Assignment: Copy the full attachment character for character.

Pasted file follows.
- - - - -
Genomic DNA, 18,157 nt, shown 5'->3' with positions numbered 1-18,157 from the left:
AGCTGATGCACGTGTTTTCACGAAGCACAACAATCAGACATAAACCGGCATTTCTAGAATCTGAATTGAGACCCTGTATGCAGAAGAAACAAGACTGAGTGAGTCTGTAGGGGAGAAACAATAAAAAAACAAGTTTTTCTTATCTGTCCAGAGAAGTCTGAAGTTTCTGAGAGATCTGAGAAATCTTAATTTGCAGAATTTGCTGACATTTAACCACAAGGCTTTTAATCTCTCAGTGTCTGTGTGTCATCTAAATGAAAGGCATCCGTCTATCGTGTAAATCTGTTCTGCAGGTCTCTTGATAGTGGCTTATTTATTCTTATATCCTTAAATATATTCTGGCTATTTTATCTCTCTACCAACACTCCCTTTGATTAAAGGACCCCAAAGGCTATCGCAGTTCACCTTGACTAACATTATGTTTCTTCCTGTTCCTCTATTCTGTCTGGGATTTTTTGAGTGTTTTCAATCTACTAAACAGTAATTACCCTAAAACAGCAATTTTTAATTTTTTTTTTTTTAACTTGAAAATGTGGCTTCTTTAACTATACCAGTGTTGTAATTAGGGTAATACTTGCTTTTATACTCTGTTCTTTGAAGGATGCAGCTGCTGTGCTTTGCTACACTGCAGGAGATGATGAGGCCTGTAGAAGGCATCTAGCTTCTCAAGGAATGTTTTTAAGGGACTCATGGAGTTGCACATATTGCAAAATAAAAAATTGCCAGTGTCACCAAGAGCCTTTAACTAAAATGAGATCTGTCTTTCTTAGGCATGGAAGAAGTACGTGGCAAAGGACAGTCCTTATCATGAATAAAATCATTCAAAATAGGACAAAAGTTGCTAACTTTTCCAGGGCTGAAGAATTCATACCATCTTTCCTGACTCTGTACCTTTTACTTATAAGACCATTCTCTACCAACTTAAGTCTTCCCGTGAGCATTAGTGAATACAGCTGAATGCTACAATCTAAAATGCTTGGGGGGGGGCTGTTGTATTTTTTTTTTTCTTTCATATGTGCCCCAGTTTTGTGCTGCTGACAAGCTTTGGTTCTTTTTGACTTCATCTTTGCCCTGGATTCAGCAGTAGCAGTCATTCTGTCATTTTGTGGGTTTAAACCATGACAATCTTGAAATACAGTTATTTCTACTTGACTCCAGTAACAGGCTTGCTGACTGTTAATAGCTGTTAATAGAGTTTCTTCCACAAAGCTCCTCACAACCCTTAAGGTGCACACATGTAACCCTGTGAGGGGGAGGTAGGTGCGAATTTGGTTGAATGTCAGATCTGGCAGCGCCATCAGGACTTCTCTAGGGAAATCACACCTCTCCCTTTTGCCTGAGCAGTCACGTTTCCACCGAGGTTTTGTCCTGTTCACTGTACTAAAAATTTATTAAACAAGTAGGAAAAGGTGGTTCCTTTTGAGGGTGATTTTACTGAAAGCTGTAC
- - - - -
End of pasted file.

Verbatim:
Genomic DNA, 18,157 nt, shown 5'->3' with positions numbered 1-18,157 from the left:
AGCTGATGCACGTGTTTTCACGAAGCACAACAATCAGACATAAACCGGCATTTCTAGAATCTGAATTGAGACCCTGTATGCAGAAGAAACAAGACTGAGTGAGTCTGTAGGGGAGAAACAATAAAAAAACAAGTTTTTCTTATCTGTCCAGAGAAGTCTGAAGTTTCTGAGAGATCTGAGAAATCTTAATTTGCAGAATTTGCTGACATTTAACCACAAGGCTTTTAATCTCTCAGTGTCTGTGTGTCATCTAAATGAAAGGCATCCGTCTATCGTGTAAATCTGTTCTGCAGGTCTCTTGATAGTGGCTTATTTATTCTTATATCCTTAAATATATTCTGGCTATTTTATCTCTCTACCAACACTCCCTTTGATTAAAGGACCCCAAAGGCTATCGCAGTTCACCTTGACTAACATTATGTTTCTTCCTGTTCCTCTATTCTGTCTGGGATTTTTTGAGTGTTTTCAATCTACTAAACAGTAATTACCCTAAAACAGCAATTTTTAATTTTTTTTTTTTTAACTTGAAAATGTGGCTTCTTTAACTATACCAGTGTTGTAATTAGGGTAATACTTGCTTTTATACTCTGTTCTTTGAAGGATGCAGCTGCTGTGCTTTGCTACACTGCAGGAGATGATGAGGCCTGTAGAAGGCATCTAGCTTCTCAAGGAATGTTTTTAAGGGACTCATGGAGTTGCACATATTGCAAAATAAAAAATTGCCAGTGTCACCAAGAGCCTTTAACTAAAATGAGATCTGTCTTTCTTAGGCATGGAAGAAGTACGTGGCAAAGGACAGTCCTTATCATGAATAAAATCATTCAAAATAGGACAAAAGTTGCTAACTTTTCCAGGGCTGAAGAATTCATACCATCTTTCCTGACTCTGTACCTTTTACTTATAAGACCATTCTCTACCAACTTAAGTCTTCCCGTGAGCATTAGTGAATACAGCTGAATGCTACAATCTAAAATGCTTGGGGGGGGGCTGTTGTATTTTTTTTTTTCTTTCATATGTGCCCCAGTTTTGTGCTGCTGACAAGCTTTGGTTCTTTTTGACTTCATCTTTGCCCTGGATTCAGCAGTAGCAGTCATTCTGTCATTTTGTGGGTTTAAACCATGACAATCTTGAAATACAGTTATTTCTACTTGACTCCAGTAACAGGCTTGCTGACTGTTAATAGCTGTTAATAGAGTTTCTTCCACAAAGCTCCTCACAACCCTTAAGGTGCACACATGTAACCCTGTGAGGGGGAGGTAGGTGCGAATTTGGTTGAATGTCAGATCTGGCAGCGCCATCAGGACTTCTCTAGGGAAATCACACCTCTCCCTTTTGCCTGAGCAGTCACGTTTCCACCGAGGTTTTGTCCTGTTCACTGTACTAAAAATTTATTAAACAAGTAGGAAAAGGTGGTTCCTTTTGAGGGTGATTTTACTGAAAGCTGTAC